Thandi Modise gives go-ahead to DA request for Covid-19 graft debate
National Assembly speaker Thandi Modise has acceded to the DA's request for an urgent parliamentary debate on corruption related to Covid-19 procurement.
But she declined the official opposition's demand that President Cyril Ramaphosa should be summoned to account on how he would deal with ANC members implicated in Covid-19 corruption. The party also demanded that Ramaphosa account for his son, Andile, who, according to DA interim leader John Steenhuisen, landed a R6m contract to modify taxis in Gauteng to comply with Covid-19 regulations.
Modise said she found no basis on which to summon Ramaphosa.
“As you are aware, the president is accountable to the National Assembly in respect of his official duties contained in the constitution and related legislation.
“In this regard, the president is scheduled to account to the National Assembly during 'questions to the president' now scheduled for August 27 2020,” said Modise.
She agreed with Steenhuisen that the recent allegations of corruption related to Covid-19 tenders were serious and should be considered by the assembly. A meeting of the assembly's programme committee would decide on a suitable date for the debate, she said.
Steenhuisen wrote to Modise two weeks ago asking her to schedule the debate and summon Ramaphosa to appear to answer for the behaviour of his party’s members and set out exactly how he intends to act against implicated individuals.
Steenhuisen said Ramaphosa should address the insidious corruption as a matter of urgency because while tenderpreneurs linked to the governing party were profiting from the pandemic, ordinary South Africans had lost all means to support themselves and feed their families.
“This problem is very real and very pressing, and I urge parliament to act immediately,” he said.
He said the matter was of urgent public importance as the economy was being decimated under SA’s hard lockdown, shedding jobs and job opportunities at an unprecedented rate.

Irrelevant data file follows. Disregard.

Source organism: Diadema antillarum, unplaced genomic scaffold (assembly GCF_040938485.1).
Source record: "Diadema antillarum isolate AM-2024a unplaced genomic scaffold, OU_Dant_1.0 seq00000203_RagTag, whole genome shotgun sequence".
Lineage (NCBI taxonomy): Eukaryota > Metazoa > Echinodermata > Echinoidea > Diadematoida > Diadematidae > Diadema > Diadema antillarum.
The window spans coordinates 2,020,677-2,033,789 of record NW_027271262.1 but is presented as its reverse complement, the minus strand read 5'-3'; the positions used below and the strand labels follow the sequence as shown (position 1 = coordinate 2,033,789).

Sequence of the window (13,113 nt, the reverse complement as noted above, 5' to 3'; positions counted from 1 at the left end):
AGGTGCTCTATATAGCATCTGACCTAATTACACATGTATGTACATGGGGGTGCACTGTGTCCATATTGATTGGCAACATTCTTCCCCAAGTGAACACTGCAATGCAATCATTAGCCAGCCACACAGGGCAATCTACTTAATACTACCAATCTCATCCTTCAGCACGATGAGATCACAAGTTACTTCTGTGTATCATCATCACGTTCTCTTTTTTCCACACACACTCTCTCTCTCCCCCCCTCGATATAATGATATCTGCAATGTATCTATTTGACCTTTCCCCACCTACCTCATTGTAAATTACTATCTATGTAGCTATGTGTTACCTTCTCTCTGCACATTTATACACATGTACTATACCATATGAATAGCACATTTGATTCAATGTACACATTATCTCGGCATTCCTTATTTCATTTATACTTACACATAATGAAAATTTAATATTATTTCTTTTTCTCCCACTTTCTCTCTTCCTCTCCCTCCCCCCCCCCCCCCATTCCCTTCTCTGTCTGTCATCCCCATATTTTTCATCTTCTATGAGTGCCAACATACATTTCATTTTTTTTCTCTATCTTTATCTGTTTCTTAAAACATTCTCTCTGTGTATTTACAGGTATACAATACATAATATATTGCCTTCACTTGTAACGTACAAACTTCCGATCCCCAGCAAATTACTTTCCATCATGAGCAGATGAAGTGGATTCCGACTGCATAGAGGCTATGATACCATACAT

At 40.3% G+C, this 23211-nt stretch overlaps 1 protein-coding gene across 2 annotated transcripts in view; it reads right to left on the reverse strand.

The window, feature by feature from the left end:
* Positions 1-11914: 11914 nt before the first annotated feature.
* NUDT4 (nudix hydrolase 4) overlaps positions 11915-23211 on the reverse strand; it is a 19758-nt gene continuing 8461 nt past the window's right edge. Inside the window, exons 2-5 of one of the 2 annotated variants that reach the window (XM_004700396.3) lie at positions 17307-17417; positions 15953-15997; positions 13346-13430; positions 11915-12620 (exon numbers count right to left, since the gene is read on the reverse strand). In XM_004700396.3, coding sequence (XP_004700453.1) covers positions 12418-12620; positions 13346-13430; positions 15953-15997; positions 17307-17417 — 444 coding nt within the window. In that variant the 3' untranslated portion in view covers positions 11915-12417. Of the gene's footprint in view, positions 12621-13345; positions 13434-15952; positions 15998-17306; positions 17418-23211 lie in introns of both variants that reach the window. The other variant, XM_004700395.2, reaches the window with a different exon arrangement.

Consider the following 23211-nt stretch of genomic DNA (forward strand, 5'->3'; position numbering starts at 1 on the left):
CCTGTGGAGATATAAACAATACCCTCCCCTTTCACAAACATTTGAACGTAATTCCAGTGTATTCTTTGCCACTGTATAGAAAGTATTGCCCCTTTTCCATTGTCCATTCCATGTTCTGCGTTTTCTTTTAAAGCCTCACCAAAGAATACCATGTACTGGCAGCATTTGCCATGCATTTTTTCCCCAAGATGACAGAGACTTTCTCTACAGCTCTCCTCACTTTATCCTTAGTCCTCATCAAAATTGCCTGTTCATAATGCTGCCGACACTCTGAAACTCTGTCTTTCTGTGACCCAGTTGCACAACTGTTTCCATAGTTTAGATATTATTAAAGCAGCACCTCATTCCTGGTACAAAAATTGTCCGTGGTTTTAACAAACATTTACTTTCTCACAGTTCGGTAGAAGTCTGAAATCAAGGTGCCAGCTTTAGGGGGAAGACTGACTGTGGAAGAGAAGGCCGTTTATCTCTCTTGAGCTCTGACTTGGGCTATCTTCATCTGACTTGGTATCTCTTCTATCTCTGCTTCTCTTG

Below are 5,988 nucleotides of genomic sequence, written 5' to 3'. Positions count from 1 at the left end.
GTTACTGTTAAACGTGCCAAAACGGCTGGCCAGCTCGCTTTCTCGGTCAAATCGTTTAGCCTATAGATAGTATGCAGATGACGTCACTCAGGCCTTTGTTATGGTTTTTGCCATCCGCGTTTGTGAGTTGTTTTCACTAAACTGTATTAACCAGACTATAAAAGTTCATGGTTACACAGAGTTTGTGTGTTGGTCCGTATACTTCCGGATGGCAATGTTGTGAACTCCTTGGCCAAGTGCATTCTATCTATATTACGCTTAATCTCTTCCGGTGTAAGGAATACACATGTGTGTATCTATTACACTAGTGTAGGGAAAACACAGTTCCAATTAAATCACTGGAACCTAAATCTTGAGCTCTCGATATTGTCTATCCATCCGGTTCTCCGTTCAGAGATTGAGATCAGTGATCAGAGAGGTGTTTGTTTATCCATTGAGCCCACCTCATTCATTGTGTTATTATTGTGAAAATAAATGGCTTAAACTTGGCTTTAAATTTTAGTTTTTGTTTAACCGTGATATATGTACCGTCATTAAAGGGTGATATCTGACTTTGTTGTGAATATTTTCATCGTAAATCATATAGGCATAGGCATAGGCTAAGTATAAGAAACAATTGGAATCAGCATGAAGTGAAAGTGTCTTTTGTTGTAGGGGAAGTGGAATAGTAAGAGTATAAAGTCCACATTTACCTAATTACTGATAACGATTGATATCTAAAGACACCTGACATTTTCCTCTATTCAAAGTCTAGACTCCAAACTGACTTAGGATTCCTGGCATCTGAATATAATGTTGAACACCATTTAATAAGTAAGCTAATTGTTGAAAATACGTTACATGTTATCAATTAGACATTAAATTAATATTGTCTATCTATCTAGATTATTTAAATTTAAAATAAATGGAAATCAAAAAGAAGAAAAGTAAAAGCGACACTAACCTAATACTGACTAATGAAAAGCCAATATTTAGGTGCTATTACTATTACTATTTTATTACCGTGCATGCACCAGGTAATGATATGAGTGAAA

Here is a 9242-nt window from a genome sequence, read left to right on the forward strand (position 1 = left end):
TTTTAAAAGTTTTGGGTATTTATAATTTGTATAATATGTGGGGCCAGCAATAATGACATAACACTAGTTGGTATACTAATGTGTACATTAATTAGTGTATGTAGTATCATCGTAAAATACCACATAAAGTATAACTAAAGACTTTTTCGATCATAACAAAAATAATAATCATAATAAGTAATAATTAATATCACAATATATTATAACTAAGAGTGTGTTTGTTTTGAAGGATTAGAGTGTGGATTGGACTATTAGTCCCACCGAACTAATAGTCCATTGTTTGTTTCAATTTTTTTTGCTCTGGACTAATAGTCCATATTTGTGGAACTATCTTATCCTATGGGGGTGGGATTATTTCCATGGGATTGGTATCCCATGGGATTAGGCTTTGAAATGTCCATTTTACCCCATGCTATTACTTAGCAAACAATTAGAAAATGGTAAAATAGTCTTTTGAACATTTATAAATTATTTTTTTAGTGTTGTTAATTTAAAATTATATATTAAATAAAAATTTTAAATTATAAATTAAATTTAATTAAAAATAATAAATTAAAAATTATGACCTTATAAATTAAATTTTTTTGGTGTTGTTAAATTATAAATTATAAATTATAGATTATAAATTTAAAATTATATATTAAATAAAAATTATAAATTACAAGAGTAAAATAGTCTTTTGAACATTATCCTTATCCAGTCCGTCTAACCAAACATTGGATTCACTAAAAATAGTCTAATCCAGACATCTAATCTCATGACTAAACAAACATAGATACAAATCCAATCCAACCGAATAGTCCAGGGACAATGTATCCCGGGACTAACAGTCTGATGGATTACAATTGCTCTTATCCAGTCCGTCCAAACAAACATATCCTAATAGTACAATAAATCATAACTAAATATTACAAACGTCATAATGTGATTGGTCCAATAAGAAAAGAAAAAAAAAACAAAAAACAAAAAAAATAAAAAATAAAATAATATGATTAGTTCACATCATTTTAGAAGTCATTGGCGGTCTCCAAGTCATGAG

“The issuing of government tenders must be used to bolster and support the thousands of small businesses which form the backbone of our economy through a process which is fair and transparent.
“The governing party and those connected to its elite cannot be allowed to repurpose a national state of disaster as a means of self-enrichment when the lives and livelihoods of ordinary South Africans are at immediate peril,” said Steenhuisen in his August 2 letter.
On Wednesday, he welcomed Modise's accedence to his request but took issue with the wording of her reply regarding Ramaphosa.
“The wording of the Speaker’s letter of reply is concerning. It would seem that she has already decided which lines of questioning she will allow and which she won’t.
“In the opening paragraph she states the following: 'I find no basis for your request that parliament should summon the president to account on how he will deal with members of his party and son.' But she then goes on to say that allegations of Covid-19 corruption are serious and should be considered by the National Assembly.
“This seems to indicate that President Ramaphosa could be shielded from answering questions relating to the involvement of, and consequences for, his own party members, and that his son’s contract to modify Gauteng taxis could be off limits too.
“This would not be acceptable. It would make a mockery of the president’s strongly worded commitment to tackle Covid corruption,” said Steenhuisen.
“It would also make a mockery of the Speaker’s own words, when she recently assured South Africans that parliament would 'sharpen MPs' capacity' to hold the executive to account and to 'ask those unpleasant, sharp questions.'
“She was also quoted as saying, 'a MP is never wrong. No question is ever unimportant or wrong. A MP must put questions to us. It is our duty to back an MP',” said Steenhuisen.
He described the act of stealing emergency relief funding through procurement corruption as a new low for the ANC and its family members, and said there are still far more questions than answers.
“The debate has to get to the bottom of this,” said Steenhuisen.